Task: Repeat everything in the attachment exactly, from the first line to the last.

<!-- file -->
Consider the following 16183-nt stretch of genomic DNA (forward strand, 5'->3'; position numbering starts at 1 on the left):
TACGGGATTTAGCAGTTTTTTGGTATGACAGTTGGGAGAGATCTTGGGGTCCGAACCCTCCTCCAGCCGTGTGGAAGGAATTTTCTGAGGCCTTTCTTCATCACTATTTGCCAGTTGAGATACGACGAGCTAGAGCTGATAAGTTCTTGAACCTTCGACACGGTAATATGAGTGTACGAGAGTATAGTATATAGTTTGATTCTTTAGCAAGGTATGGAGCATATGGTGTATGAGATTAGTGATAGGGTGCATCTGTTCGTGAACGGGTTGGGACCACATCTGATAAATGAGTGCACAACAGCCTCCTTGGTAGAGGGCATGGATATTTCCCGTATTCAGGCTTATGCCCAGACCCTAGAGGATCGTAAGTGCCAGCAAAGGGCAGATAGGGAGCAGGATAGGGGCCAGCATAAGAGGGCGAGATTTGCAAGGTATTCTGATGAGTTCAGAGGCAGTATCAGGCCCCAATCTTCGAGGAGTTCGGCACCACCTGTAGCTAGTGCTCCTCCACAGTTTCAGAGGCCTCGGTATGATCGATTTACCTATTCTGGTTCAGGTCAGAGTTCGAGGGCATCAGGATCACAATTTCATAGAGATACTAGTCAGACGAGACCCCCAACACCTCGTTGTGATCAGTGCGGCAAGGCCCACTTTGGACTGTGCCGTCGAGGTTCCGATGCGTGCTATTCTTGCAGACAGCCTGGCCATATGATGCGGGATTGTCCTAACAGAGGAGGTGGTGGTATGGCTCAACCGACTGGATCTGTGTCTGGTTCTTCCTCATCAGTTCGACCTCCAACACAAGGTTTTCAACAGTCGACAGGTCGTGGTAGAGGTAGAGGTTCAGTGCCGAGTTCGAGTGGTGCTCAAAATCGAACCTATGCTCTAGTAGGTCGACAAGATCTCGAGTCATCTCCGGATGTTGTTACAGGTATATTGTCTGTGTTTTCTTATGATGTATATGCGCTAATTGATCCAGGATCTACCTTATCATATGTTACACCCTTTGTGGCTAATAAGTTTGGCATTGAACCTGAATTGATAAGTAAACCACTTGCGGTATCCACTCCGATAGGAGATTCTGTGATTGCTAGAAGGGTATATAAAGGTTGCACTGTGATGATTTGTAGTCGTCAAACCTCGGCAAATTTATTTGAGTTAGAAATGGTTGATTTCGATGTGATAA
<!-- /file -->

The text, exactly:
Consider the following 16183-nt stretch of genomic DNA (forward strand, 5'->3'; position numbering starts at 1 on the left):
TACGGGATTTAGCAGTTTTTTGGTATGACAGTTGGGAGAGATCTTGGGGTCCGAACCCTCCTCCAGCCGTGTGGAAGGAATTTTCTGAGGCCTTTCTTCATCACTATTTGCCAGTTGAGATACGACGAGCTAGAGCTGATAAGTTCTTGAACCTTCGACACGGTAATATGAGTGTACGAGAGTATAGTATATAGTTTGATTCTTTAGCAAGGTATGGAGCATATGGTGTATGAGATTAGTGATAGGGTGCATCTGTTCGTGAACGGGTTGGGACCACATCTGATAAATGAGTGCACAACAGCCTCCTTGGTAGAGGGCATGGATATTTCCCGTATTCAGGCTTATGCCCAGACCCTAGAGGATCGTAAGTGCCAGCAAAGGGCAGATAGGGAGCAGGATAGGGGCCAGCATAAGAGGGCGAGATTTGCAAGGTATTCTGATGAGTTCAGAGGCAGTATCAGGCCCCAATCTTCGAGGAGTTCGGCACCACCTGTAGCTAGTGCTCCTCCACAGTTTCAGAGGCCTCGGTATGATCGATTTACCTATTCTGGTTCAGGTCAGAGTTCGAGGGCATCAGGATCACAATTTCATAGAGATACTAGTCAGACGAGACCCCCAACACCTCGTTGTGATCAGTGCGGCAAGGCCCACTTTGGACTGTGCCGTCGAGGTTCCGATGCGTGCTATTCTTGCAGACAGCCTGGCCATATGATGCGGGATTGTCCTAACAGAGGAGGTGGTGGTATGGCTCAACCGACTGGATCTGTGTCTGGTTCTTCCTCATCAGTTCGACCTCCAACACAAGGTTTTCAACAGTCGACAGGTCGTGGTAGAGGTAGAGGTTCAGTGCCGAGTTCGAGTGGTGCTCAAAATCGAACCTATGCTCTAGTAGGTCGACAAGATCTCGAGTCATCTCCGGATGTTGTTACAGGTATATTGTCTGTGTTTTCTTATGATGTATATGCGCTAATTGATCCAGGATCTACCTTATCATATGTTACACCCTTTGTGGCTAATAAGTTTGGCATTGAACCTGAATTGATAAGTAAACCACTTGCGGTATCCACTCCGATAGGAGATTCTGTGATTGCTAGAAGGGTATATAAAGGTTGCACTGTGATGATTTGTAGTCGTCAAACCTCGGCAAATTTATTTGAGTTAGAAATGGTTGATTTCGATGTGATAA